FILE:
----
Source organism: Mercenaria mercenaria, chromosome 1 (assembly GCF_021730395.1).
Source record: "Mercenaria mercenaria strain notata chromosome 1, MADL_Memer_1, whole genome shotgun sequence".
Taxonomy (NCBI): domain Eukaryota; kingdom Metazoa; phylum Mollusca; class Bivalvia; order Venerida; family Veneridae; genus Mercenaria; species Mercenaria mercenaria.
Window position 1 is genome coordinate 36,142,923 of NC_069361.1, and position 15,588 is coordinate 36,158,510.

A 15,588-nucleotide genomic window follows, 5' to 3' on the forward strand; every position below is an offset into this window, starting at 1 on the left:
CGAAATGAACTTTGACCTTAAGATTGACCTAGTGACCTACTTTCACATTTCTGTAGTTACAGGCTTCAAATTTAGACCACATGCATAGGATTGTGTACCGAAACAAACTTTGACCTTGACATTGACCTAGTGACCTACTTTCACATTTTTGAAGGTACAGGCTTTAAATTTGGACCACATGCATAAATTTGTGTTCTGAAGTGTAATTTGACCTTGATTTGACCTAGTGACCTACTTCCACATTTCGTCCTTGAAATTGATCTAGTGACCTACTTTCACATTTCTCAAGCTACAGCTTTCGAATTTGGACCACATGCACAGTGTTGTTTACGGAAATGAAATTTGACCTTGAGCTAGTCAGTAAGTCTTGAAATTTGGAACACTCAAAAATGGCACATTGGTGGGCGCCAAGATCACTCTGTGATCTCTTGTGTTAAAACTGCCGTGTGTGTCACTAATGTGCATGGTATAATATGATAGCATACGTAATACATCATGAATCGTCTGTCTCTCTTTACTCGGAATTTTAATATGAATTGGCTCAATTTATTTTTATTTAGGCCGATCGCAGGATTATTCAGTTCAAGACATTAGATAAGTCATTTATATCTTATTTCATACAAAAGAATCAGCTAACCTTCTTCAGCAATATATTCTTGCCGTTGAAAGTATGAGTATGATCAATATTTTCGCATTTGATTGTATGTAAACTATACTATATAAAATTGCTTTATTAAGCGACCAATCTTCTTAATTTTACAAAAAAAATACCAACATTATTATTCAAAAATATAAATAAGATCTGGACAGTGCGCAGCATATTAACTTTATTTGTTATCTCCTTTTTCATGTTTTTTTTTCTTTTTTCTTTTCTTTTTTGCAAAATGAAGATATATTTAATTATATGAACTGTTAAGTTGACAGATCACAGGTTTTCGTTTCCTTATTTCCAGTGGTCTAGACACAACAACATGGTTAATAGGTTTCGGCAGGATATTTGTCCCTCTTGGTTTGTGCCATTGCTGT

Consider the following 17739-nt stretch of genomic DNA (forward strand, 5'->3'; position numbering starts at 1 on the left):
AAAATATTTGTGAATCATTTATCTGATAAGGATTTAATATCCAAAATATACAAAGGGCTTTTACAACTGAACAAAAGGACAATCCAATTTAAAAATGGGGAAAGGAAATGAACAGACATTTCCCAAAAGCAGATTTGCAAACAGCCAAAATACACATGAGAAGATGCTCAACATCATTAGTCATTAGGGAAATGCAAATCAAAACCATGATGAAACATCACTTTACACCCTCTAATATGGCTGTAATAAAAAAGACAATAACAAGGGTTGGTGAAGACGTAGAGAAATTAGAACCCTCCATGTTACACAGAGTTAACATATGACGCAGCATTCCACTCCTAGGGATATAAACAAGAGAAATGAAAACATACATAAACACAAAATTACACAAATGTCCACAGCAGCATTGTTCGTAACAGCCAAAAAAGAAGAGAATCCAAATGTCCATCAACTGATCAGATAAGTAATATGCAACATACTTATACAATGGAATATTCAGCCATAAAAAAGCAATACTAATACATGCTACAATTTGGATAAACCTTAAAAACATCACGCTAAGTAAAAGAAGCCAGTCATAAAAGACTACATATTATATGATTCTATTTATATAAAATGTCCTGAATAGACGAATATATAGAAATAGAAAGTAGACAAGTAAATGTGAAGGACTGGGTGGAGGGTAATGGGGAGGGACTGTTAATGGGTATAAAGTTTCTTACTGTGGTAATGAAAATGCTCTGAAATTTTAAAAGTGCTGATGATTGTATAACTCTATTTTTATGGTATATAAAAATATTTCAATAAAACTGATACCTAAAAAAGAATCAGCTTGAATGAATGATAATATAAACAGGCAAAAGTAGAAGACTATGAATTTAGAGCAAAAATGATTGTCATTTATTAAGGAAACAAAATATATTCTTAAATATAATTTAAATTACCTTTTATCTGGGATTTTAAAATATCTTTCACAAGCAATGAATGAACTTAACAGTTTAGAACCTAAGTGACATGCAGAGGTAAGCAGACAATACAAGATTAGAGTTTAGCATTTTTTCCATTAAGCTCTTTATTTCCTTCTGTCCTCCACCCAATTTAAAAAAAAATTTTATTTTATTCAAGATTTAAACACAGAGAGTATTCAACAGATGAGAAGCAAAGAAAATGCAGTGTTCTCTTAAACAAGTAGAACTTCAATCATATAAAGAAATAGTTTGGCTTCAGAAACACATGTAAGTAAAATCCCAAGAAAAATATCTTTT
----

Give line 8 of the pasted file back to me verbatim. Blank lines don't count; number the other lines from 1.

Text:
AAAATATTTGTGAATCATTTATCTGATAAGGATTTAATATCCAAAATATACAAAGGGCTTTTACAACTGAACAAAAGGACAATCCAATTTAAAAATGGGGAAAGGAAATGAACAGACATTTCCCAAAAGCAGATTTGCAAACAGCCAAAATACACATGAGAAGATGCTCAACATCATTAGTCATTAGGGAAATGCAAATCAAAACCATGATGAAACATCACTTTACACCCTCTAATATGGCTGTAATAAAAAAGACAATAACAAGGGTTGGTGAAGACGTAGAGAAATTAGAACCCTCCATGTTACACAGAGTTAACATATGACGCAGCATTCCACTCCTAGGGATATAAACAAGAGAAATGAAAACATACATAAACACAAAATTACACAAATGTCCACAGCAGCATTGTTCGTAACAGCCAAAAAAGAAGAGAATCCAAATGTCCATCAACTGATCAGATAAGTAATATGCAACATACTTATACAATGGAATATTCAGCCATAAAAAAGCAATACTAATACATGCTACAATTTGGATAAACCTTAAAAACATCACGCTAAGTAAAAGAAGCCAGTCATAAAAGACTACATATTATATGATTCTATTTATATAAAATGTCCTGAATAGACGAATATATAGAAATAGAAAGTAGACAAGTAAATGTGAAGGACTGGGTGGAGGGTAATGGGGAGGGACTGTTAATGGGTATAAAGTTTCTTACTGTGGTAATGAAAATGCTCTGAAATTTTAAAAGTGCTGATGATTGTATAACTCTATTTTTATGGTATATAAAAATATTTCAATAAAACTGATACCTAAAAAAGAATCAGCTTGAATGAATGATAATATAAACAGGCAAAAGTAGAAGACTATGAATTTAGAGCAAAAATGATTGTCATTTATTAAGGAAACAAAATATATTCTTAAATATAATTTAAATTACCTTTTATCTGGGATTTTAAAATATCTTTCACAAGCAATGAATGAACTTAACAGTTTAGAACCTAAGTGACATGCAGAGGTAAGCAGACAATACAAGATTAGAGTTTAGCATTTTTTCCATTAAGCTCTTTATTTCCTTCTGTCCTCCACCCAATTTAAAAAAAAATTTTATTTTATTCAAGATTTAAACACAGAGAGTATTCAACAGATGAGAAGCAAAGAAAATGCAGTGTTCTCTTAAACAAGTAGAACTTCAATCATATAAAGAAATAGTTTGGCTTCAGAAACACATGTAAGTAAAATCCCAAGAAAAATATCTTTT